As far as being a spiritually advanced person, I'm not sure there is any such critter--we are all people on a spiritual path, but no one is more or less advanced than anyone else.

We are not going to agree on anything. It is not the way people are dressed why they are being burned in africa. That is ridiculous. Most tribes do not even own a tv or seen an english magazine.so that is not even a factor. It is the spread of ignorance and teaching the bible as literal. I do not know anyone who thinks the way you say people are thinking. Maybe 20years ago lol. Most people are pretty accepting of wicca and know what it is. Where do you live?

You'd be surprised how modern Africa has become. They have TVs. They have cell phones. They are also very much influenced by pastors who have ties to organizations here in America and vice versa. (Case in point, remember the whole debacle about Thomas Muthee coming from Kenya to the U.S. to "anoint" Sarah Palin during her run for the vice presidency on the basis of his ability to destroy witches? If you're not familiar, here's some coverage, complete with video. http://www.huffingtonpost.com/max-blumenthal/the-witch-hunter-anoin... )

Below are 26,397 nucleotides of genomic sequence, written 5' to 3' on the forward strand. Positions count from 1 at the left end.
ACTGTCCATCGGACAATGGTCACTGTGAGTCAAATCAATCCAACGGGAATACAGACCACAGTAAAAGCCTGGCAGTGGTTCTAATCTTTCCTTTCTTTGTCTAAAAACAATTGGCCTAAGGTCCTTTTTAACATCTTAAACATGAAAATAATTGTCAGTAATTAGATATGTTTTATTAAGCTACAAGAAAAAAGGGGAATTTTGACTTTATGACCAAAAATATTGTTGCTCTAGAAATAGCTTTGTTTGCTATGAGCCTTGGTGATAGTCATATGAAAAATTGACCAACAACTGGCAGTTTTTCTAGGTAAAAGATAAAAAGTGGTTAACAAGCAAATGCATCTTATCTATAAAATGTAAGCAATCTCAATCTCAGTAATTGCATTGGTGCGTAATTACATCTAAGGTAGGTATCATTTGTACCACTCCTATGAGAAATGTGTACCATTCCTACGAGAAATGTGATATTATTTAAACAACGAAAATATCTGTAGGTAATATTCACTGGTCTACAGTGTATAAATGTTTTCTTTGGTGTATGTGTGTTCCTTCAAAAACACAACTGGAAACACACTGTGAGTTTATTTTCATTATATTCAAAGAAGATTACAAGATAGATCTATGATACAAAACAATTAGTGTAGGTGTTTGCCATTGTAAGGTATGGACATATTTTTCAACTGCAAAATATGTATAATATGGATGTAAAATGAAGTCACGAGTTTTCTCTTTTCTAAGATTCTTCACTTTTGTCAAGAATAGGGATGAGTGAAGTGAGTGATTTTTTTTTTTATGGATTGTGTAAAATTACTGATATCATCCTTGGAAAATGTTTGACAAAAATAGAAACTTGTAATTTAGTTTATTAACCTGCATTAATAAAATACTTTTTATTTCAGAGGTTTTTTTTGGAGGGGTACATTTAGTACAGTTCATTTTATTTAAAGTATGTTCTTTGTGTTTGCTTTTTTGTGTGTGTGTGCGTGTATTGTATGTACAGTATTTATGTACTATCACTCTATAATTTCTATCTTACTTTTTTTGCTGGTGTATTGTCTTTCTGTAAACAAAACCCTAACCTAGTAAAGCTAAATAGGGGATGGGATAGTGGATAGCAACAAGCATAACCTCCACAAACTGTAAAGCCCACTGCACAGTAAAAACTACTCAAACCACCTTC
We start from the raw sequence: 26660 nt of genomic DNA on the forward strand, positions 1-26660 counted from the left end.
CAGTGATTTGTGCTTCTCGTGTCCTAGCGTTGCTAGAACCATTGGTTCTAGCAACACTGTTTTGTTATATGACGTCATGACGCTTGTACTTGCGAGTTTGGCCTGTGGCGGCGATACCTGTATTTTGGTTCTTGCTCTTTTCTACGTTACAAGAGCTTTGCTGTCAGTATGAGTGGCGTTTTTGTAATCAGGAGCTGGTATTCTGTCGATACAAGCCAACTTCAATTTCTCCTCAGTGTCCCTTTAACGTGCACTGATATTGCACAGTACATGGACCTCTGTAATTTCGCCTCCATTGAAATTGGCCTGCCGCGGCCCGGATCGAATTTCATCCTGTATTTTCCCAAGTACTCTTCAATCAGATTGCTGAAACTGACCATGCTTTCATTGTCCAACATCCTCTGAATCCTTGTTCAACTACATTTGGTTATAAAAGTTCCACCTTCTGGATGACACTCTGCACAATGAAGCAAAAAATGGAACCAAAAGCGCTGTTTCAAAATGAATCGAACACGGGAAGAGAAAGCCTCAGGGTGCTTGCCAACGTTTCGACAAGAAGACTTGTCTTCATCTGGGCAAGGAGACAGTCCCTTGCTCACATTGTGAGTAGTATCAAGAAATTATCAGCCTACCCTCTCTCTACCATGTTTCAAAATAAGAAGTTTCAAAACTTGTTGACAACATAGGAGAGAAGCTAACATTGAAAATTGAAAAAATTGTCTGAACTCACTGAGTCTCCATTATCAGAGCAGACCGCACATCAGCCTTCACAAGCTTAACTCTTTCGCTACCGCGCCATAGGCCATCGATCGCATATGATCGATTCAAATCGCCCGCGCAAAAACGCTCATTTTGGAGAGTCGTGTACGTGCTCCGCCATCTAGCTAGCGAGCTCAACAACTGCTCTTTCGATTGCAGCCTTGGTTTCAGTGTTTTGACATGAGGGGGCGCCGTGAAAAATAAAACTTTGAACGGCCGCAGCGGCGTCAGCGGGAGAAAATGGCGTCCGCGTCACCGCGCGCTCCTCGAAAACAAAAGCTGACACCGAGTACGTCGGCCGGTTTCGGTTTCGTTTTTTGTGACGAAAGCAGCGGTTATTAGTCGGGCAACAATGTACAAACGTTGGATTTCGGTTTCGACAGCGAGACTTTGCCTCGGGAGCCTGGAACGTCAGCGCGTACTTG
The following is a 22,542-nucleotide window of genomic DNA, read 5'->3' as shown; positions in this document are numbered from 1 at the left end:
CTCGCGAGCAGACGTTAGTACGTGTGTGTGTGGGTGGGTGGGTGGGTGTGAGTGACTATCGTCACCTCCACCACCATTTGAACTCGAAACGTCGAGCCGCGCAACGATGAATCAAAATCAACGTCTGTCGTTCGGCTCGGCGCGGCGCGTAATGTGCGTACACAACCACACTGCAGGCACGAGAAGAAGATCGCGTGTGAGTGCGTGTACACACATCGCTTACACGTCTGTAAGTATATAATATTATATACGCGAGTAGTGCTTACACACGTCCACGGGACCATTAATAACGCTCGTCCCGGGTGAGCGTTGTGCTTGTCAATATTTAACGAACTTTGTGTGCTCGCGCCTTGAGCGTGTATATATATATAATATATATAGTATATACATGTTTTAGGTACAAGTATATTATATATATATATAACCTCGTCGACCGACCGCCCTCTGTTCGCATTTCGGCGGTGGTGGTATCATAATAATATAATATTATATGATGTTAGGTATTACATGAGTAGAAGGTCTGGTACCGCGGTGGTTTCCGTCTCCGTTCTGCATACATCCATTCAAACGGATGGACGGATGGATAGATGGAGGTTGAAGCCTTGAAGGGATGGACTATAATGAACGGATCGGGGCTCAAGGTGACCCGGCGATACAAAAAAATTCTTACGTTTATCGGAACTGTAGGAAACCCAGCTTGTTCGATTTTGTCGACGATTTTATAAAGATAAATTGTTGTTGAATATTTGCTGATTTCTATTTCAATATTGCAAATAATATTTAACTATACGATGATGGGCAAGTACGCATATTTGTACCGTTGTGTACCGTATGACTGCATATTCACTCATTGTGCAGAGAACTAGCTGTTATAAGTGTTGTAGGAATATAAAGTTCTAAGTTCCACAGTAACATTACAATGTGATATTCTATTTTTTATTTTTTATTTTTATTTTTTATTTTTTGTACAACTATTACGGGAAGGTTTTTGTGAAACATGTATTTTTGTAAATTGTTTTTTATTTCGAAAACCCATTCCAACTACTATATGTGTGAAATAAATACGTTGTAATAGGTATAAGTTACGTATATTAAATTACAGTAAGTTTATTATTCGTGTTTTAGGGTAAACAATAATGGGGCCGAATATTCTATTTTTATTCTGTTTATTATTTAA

I live just outside of Washington DC, and it is remarkably liberal here. Previously, I lived down the street from Pat Robertson in Virginia, and I remember attending rituals where there were threats of weapons being brought to the event, and we had "prayer warriors" standing outside the circle praying for our salvation. Thankfully, that's the only weapon they managed to bring. ;)

But a good example of what I'm talking about involves two aspects of life--festivals and jewelry. Because I tend to take work shifts at pagan festivals that mean a lot of down and dirty type of things (hauling firewood, trash patrol, and other things that people tend not to want to do because they are "too spiritual" and/or physically infirm), I tend to wear jeans and t-shirts--and not pagan t-shirts. I have been questioned more than once about whether I was an attendee at a festival because I wasn't dressed in a sarong with a belly dance top, as this is the "norm" for festivals in this area (or at least the ones that require clothing!).

I've also attended events where myself (and others) were treated out of place because we were not wearing a pentacle necklace. I've been told to my face that the only way to tell a "real pagan" is that they wear a pentacle--and this was being told by supposed "real pagans". ;)

But while item #2 on the list is an annoyance, I am far more concerned about items 5, 7, and 9. My guess is that #2 will eventually be grown out of as paganism as a movement grows along, 5, 7, and 9 will continue to become more problematic.

i think people want entertained and exspect us to dress up-but your right it doesnt make it right and can be annoying because they are not taking wicca as a religion seriously.